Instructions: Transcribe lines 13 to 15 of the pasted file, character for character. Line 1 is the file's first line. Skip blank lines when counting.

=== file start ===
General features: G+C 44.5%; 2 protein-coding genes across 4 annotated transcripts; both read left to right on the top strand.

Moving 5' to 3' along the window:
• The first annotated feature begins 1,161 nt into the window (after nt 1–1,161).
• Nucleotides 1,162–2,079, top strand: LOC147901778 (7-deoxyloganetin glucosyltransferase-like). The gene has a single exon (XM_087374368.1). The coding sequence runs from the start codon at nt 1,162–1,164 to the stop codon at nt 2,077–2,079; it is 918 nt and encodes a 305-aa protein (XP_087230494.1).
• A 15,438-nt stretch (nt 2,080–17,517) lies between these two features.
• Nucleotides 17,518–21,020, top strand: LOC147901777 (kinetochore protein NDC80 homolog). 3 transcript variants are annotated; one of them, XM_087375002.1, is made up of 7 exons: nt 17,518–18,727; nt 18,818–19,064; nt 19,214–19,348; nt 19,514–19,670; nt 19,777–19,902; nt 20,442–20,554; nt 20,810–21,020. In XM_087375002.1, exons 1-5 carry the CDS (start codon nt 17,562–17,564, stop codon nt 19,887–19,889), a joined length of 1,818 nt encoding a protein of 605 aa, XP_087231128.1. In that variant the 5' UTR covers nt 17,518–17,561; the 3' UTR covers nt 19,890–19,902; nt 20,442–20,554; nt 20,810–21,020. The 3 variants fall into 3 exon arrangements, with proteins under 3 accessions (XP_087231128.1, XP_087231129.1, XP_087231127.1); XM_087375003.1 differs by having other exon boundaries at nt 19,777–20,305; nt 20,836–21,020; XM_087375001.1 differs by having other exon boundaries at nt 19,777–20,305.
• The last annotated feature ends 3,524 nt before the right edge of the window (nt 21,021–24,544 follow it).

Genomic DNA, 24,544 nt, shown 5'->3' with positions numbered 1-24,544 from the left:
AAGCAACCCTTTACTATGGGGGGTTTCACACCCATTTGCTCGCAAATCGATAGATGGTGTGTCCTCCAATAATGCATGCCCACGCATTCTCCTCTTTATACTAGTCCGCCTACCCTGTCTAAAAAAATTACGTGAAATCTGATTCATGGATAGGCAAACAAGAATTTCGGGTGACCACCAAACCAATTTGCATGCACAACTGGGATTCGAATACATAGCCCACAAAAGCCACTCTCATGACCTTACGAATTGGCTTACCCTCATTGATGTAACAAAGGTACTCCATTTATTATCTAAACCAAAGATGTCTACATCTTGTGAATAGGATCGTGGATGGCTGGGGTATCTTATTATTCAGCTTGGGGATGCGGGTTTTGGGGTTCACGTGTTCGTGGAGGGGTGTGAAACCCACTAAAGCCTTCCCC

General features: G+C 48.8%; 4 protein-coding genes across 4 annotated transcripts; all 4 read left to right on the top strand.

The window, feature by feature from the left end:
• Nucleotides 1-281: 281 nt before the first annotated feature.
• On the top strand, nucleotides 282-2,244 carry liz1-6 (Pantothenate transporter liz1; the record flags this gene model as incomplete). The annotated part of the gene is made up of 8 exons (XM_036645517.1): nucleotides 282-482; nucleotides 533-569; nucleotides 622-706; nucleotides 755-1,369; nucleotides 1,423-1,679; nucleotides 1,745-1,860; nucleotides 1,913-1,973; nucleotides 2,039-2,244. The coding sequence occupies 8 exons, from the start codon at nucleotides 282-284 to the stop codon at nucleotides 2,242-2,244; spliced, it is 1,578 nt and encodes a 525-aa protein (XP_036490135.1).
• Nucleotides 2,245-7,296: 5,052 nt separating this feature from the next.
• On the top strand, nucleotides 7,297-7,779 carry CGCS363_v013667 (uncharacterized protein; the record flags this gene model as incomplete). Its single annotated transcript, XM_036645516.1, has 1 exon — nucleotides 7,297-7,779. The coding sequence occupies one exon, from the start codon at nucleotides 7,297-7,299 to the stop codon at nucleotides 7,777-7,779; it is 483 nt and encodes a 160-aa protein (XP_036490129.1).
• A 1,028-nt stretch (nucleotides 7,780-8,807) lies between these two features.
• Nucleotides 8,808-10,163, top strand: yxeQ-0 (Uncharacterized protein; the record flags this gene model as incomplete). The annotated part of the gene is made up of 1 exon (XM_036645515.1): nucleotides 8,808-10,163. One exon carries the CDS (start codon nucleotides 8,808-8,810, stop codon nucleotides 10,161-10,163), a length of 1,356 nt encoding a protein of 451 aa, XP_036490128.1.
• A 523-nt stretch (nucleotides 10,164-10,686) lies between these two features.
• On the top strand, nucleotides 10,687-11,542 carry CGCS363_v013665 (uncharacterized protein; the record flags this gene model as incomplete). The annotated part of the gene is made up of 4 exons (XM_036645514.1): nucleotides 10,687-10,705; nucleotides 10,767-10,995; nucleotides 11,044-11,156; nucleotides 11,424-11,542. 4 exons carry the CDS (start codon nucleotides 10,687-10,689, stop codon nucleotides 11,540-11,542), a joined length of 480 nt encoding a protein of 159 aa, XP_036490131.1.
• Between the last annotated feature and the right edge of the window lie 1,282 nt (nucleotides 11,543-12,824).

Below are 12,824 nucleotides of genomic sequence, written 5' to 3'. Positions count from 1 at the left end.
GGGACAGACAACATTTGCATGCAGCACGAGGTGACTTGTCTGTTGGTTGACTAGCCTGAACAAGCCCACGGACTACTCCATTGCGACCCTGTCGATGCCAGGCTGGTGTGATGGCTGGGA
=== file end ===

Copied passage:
• On the top strand, nucleotides 282-2,244 carry liz1-6 (Pantothenate transporter liz1; the record flags this gene model as incomplete). The annotated part of the gene is made up of 8 exons (XM_036645517.1): nucleotides 282-482; nucleotides 533-569; nucleotides 622-706; nucleotides 755-1,369; nucleotides 1,423-1,679; nucleotides 1,745-1,860; nucleotides 1,913-1,973; nucleotides 2,039-2,244. The coding sequence occupies 8 exons, from the start codon at nucleotides 282-284 to the stop codon at nucleotides 2,242-2,244; spliced, it is 1,578 nt and encodes a 525-aa protein (XP_036490135.1).
• Nucleotides 2,245-7,296: 5,052 nt separating this feature from the next.
• On the top strand, nucleotides 7,297-7,779 carry CGCS363_v013667 (uncharacterized protein; the record flags this gene model as incomplete). Its single annotated transcript, XM_036645516.1, has 1 exon — nucleotides 7,297-7,779. The coding sequence occupies one exon, from the start codon at nucleotides 7,297-7,299 to the stop codon at nucleotides 7,777-7,779; it is 483 nt and encodes a 160-aa protein (XP_036490129.1).